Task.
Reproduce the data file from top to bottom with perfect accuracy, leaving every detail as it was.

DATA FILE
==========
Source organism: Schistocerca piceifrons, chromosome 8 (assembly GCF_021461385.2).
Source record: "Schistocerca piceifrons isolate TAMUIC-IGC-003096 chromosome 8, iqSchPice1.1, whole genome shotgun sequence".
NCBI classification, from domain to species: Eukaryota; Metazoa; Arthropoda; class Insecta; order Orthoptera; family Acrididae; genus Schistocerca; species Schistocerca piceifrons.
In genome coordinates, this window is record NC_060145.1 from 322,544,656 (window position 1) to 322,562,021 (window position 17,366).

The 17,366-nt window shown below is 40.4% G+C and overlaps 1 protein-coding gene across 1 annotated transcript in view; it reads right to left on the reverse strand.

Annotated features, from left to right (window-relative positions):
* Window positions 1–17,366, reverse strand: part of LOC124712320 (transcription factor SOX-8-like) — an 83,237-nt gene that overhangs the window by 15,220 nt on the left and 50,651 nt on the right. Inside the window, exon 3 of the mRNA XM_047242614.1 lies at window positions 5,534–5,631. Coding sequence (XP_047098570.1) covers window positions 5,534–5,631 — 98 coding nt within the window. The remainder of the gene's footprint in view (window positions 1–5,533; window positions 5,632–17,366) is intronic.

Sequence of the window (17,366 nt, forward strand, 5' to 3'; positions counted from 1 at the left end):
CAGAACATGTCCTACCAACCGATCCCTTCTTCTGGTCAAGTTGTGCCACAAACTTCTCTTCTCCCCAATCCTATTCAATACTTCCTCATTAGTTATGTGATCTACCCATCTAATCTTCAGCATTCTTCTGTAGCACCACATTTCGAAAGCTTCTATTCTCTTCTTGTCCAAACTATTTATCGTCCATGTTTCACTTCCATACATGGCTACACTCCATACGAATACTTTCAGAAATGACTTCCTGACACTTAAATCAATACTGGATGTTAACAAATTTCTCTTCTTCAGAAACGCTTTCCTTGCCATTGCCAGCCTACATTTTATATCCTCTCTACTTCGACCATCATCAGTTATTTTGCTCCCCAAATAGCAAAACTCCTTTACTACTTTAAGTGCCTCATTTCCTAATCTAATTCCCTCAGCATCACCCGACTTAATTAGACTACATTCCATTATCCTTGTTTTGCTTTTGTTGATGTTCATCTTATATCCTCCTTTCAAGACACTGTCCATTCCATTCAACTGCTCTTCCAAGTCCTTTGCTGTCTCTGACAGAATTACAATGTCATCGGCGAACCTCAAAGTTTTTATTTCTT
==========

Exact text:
Source organism: Schistocerca piceifrons, chromosome 8 (assembly GCF_021461385.2).
Source record: "Schistocerca piceifrons isolate TAMUIC-IGC-003096 chromosome 8, iqSchPice1.1, whole genome shotgun sequence".
NCBI classification, from domain to species: Eukaryota; Metazoa; Arthropoda; class Insecta; order Orthoptera; family Acrididae; genus Schistocerca; species Schistocerca piceifrons.
In genome coordinates, this window is record NC_060145.1 from 322,544,656 (window position 1) to 322,562,021 (window position 17,366).

The 17,366-nt window shown below is 40.4% G+C and overlaps 1 protein-coding gene across 1 annotated transcript in view; it reads right to left on the reverse strand.

Annotated features, from left to right (window-relative positions):
* Window positions 1–17,366, reverse strand: part of LOC124712320 (transcription factor SOX-8-like) — an 83,237-nt gene that overhangs the window by 15,220 nt on the left and 50,651 nt on the right. Inside the window, exon 3 of the mRNA XM_047242614.1 lies at window positions 5,534–5,631. Coding sequence (XP_047098570.1) covers window positions 5,534–5,631 — 98 coding nt within the window. The remainder of the gene's footprint in view (window positions 1–5,533; window positions 5,632–17,366) is intronic.

Sequence of the window (17,366 nt, forward strand, 5' to 3'; positions counted from 1 at the left end):
CAGAACATGTCCTACCAACCGATCCCTTCTTCTGGTCAAGTTGTGCCACAAACTTCTCTTCTCCCCAATCCTATTCAATACTTCCTCATTAGTTATGTGATCTACCCATCTAATCTTCAGCATTCTTCTGTAGCACCACATTTCGAAAGCTTCTATTCTCTTCTTGTCCAAACTATTTATCGTCCATGTTTCACTTCCATACATGGCTACACTCCATACGAATACTTTCAGAAATGACTTCCTGACACTTAAATCAATACTGGATGTTAACAAATTTCTCTTCTTCAGAAACGCTTTCCTTGCCATTGCCAGCCTACATTTTATATCCTCTCTACTTCGACCATCATCAGTTATTTTGCTCCCCAAATAGCAAAACTCCTTTACTACTTTAAGTGCCTCATTTCCTAATCTAATTCCCTCAGCATCACCCGACTTAATTAGACTACATTCCATTATCCTTGTTTTGCTTTTGTTGATGTTCATCTTATATCCTCCTTTCAAGACACTGTCCATTCCATTCAACTGCTCTTCCAAGTCCTTTGCTGTCTCTGACAGAATTACAATGTCATCGGCGAACCTCAAAGTTTTTATTTCTT